Problems associated with restarting an engine that quits because of fuel starvation
Ignition System (PHAK C7) In a spark ignition engine, the ignition system provides a spark that ignites the fuel-air mixture in the cylinders and is made up of:
An ignition switch
A magneto uses a permanent magnet to generate an electrical current completely independent of the aircraft’s electrical system.
The magneto generates sufficiently high voltage to jump a spark across the spark plug gap in each cylinder.
The system begins to fire when the starter is engaged and the crankshaft begins to turn.
It continues to operate whenever the crankshaft is rotating.
Most standard certificated aircraft incorporate a dual ignition system with two individual magnetos, separate sets of wires, and spark plugs to increase reliability of the ignition system.
Each magneto operates independently to fire one of the two spark plugs in each cylinder.
The firing of two spark plugs improves combustion of the fuel-air mixture and results in a slightly higher power output.
If one of the magnetos fails, the other is unaffected.
The engine continues to operate normally, although a slight decrease in engine power can be expected.
The same is true if one of the two spark plugs in a cylinder fails.
The operation of the magneto is controlled in the flight deck by the ignition switch. The switch has five positions: OFF
With RIGHT or LEFT selected, only the associated magneto is activated.
The system operates on both magnetos when BOTH is selected.
Oil System (PHAK C7)
The engine oil system performs several important functions: Lubrication of the engine’s moving parts
Cooling of the engine by reducing friction
Removing heat from the cylinders
Providing a seal between the cylinder walls and pistons
Carrying away contaminants
Wet Sump System Reciprocating engines use either a wet-sump or a dry-sump oil system. In a wet-sump system, the oil is located in a sump that is an integral part of the engine.
Dry Sump System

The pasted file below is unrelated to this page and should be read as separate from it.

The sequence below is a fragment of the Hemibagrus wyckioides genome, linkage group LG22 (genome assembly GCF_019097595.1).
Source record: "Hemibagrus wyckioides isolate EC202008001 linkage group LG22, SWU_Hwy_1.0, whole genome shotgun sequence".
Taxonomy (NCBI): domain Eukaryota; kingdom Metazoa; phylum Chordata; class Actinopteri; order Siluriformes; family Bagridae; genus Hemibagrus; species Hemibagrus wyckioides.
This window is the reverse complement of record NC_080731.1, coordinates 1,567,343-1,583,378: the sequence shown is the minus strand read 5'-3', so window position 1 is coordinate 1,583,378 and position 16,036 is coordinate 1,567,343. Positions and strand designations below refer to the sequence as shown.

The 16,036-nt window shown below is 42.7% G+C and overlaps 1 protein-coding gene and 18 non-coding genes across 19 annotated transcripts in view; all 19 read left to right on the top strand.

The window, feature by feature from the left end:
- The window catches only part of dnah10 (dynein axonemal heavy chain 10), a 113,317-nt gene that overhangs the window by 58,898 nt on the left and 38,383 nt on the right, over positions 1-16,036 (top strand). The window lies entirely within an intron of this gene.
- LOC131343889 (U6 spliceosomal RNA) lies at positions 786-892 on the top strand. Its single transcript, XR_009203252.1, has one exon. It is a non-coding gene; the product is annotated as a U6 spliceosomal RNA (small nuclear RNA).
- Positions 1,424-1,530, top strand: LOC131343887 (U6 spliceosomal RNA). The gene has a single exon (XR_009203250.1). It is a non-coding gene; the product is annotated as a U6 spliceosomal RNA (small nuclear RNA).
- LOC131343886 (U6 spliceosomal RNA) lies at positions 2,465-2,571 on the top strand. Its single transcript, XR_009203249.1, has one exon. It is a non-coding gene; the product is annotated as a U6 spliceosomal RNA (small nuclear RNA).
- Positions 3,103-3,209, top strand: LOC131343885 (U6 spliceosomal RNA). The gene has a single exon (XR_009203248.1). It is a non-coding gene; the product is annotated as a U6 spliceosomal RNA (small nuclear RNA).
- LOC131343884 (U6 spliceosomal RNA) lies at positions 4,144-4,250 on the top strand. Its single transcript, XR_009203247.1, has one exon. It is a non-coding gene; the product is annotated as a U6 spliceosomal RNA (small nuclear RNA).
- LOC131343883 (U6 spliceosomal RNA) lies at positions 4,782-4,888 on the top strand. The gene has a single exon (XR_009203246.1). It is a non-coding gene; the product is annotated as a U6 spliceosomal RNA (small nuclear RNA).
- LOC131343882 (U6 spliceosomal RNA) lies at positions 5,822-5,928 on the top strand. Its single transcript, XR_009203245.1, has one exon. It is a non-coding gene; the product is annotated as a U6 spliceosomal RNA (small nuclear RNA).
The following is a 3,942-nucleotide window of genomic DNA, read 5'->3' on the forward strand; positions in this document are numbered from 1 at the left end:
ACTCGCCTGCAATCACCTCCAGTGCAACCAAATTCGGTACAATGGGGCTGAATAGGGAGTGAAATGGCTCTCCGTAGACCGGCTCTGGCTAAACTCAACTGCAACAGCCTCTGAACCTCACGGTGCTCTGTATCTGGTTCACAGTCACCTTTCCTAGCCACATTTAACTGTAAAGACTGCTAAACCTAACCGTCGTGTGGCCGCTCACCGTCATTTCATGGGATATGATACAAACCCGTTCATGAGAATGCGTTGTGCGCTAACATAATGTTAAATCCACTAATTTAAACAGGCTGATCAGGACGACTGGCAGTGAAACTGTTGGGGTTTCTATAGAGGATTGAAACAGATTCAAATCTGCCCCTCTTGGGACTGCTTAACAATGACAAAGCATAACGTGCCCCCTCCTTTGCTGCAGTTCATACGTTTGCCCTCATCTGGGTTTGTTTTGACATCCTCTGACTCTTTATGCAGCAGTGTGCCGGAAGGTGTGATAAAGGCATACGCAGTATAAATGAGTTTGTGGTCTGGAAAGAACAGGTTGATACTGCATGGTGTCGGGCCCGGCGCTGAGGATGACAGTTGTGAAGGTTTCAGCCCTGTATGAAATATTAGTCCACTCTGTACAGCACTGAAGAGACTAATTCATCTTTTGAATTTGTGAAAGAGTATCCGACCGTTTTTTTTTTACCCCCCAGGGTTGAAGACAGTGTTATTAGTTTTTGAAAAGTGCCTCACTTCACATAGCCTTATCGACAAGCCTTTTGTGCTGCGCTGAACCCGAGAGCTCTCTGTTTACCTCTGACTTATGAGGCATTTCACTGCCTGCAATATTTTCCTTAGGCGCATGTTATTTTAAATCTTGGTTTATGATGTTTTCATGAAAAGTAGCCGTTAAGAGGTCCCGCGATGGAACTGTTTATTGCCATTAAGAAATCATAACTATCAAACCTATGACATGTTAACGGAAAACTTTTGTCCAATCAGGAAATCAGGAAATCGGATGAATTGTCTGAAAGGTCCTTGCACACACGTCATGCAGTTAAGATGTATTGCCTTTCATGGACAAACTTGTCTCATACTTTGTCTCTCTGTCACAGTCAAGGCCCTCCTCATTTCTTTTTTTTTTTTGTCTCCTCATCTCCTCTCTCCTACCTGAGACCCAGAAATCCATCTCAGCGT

In a dry-sump system, the oil is contained in a separate tank and circulated through the engine by pumps.
Engine Cooling System (PHAK C7)
The burning fuel within the cylinders produces intense heat, most of which is expelled through the exhaust system.
Much of the remaining heat, however, must be removed, or at least dissipated, to prevent the engine from overheating.
Otherwise, the extremely high engine temperatures can lead to loss of power, excessive oil consumption, detonation, and serious engine damage.
Air cooling is accomplished by air flowing into the engine compartment through openings in front of the engine cowling.
Baffles route this air over fins attached to the engine cylinders, and other parts of the engine, where the air absorbs the engine heat.
Expulsion of the hot air takes place through one or more openings in the lower, aft portion of the engine cowling.
On aircraft equipped with cowl flaps, use the cowl flap positions to control the temperature.
Cowl flaps are hinged covers that fit over the opening through which the hot air is expelled.
If the engine temperature is low, the cowl flaps can be closed, thereby restricting the flow of expelled hot air and increasing engine temperature.
If the engine temperature is high, the cowl flaps can be opened to permit a greater flow of air through the system, thereby decreasing the engine temperature.
Combustion System (PHAK C7)
During normal combustion, the fuel-air mixture burns in a very controlled and predictable manner.
In a spark ignition engine, the process occurs in a fraction of a second.
The mixture actually begins to burn at the point where it is ignited by the spark plugs.
It then burns away from the plugs until it is completely consumed.